Marty Burns
Thursday January 20th, 2005

Lakers forward Karl Malone has been watching more than game film of the Pistons lately. "I've been watching a lot of The Last Samurai, he said Wednesday, referring to his desire to continue to play in the NBA Finals despite a sprained right knee.

Unlike that Tom Cruise flick, however, life doesn't always deal out Hollywood endings. Despite escaping Game 2 with an overtime victory, Malone and the Lakers appear headed toward something more resembling a Greek tragedy.

Widely expected to beat the Pistons easily, L.A. was outplayed in both of the first two games at home. If Kobe Bryant's miracle 3-pointer doesn't go down in Game 2, the Lakers are facing a 2-0 deficit with the next three games at Detroit.

Make no mistake,even with the series tied, Detroit has the Lakers on their heels. Ben Wallace and the Pistons' long-armed defense have neutralized L.A.'s role players. Chauncey Billups has blitzed them with the screen-and-roll. And Detroit has consistently been able to run its offense and get good shots inside, resulting in a staggering 61 free throw attempts over the first two games.

Consider that if Detroit had merely shot the 74 percent from the foul line that it had in the regular season, Game 2 would never have come down to Kobe's 3-pointer. But the Pistons didn't, so now everybody is wondering if they can bounce back emotionally from such a heartbreaking defeat. We're guessing they can. After all, they rebounded pretty well from that triple-OT defeat to the Nets in the conference semifinals and took two straight to close out the series.

Helping Detroit's cause is the fact that L.A. has a major injury concern. The right knee Malone hurt early in Tuesday's Game 2 is the same one that kept him out of almost three months of the regular season. His status for Thursday's Game 3 is expected to be a gametime decision. Even if the 40-year-old warrior decides to suit up, there are serious doubts as to how effective he will be. Malone is vital to the Lakers in these Finals.

Not only is he a rugged defender and rebounder, but he's also one of the team's best passers. Plus, his savvy and determination can't be measured. After his injury Tuesday, he still managed to pull down a team-high nine rebounds, two more than Shaquille O'Neal. No offense to Slava Medvedenko, Brian Cook or Luke Walton, but none of those L.A. reserves has Malone's total package of size, ability and experience. The Lakers have talked to the Mailman about wearing a knee brace, but so far he has been cool to the idea. "I've never seen a samurai with a brace," he said, adding that he'd just try to play through the pain.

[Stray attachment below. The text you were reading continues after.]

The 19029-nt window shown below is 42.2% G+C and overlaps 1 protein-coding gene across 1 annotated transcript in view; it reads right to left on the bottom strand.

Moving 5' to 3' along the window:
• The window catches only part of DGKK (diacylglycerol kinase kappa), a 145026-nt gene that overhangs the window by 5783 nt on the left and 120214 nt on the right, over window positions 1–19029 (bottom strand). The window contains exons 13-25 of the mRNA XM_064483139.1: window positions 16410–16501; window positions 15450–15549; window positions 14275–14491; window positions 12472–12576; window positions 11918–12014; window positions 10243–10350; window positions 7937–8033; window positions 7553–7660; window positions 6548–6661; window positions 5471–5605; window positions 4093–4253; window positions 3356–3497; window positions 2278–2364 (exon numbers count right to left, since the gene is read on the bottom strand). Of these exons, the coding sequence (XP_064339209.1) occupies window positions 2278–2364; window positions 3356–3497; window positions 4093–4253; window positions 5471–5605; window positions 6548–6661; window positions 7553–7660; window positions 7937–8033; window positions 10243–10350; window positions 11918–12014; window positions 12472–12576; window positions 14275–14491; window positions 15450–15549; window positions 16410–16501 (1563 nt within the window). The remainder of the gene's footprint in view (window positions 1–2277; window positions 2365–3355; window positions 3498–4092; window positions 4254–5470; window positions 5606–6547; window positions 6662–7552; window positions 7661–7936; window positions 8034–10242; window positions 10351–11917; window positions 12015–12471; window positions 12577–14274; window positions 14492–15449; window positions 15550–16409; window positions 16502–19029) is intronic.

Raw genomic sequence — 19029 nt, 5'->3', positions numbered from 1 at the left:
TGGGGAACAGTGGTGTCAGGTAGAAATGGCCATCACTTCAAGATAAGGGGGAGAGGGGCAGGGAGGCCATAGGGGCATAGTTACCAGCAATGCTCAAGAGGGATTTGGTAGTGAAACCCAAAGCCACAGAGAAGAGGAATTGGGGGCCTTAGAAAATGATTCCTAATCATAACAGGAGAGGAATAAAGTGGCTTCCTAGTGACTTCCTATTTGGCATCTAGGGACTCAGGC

The problem for the Lakers is that Malone, of late, has been more pop gun than shogun. Showing signs of wear from a knee that needs to be drained, Malone's jumper has been increasingly off the longer the playoffs have gone. When he tripped over Derek Fisher's ankle in the second quarter of Game 2, aggravating the knee, his play deteriorated even further. The Mailman looked like a shell of his old self. Unable to get any lift on his shot, he missed a slew of bunnies. On defense, he got worked over by Rasheed Wallace in the post.

The Lakers aren't finished if Malone can't play full throttle, but their chances take a serious hit. Medvedenko and/or Cook can get the job done in spurts, but over the course of the series L.A. will miss the Mailman's presence. With Shaq and Kobe always on their own, and Gary Payton unhappy about his role, Malone has, in some ways, become the glue holding the Lakers together.

And while Phil Jackson's teams have a history of subs coming off the bench and getting the job done at clutch moments, the Lakers' bench is already thin, and it's extremely unlikely they'll get another impact performance like the Game 2-lift Walton provided with his hustle and energy.

Malone, who took less money to sign with the Lakers as a free agent for the chance to win a ring, will surely try to gut it out. "What the hell am I saving myself for?" he said Wednesday. Malone may be the closest thing the NBA has to a samurai warrior, but it might not be enough to fight his greatest enemy -- his body.

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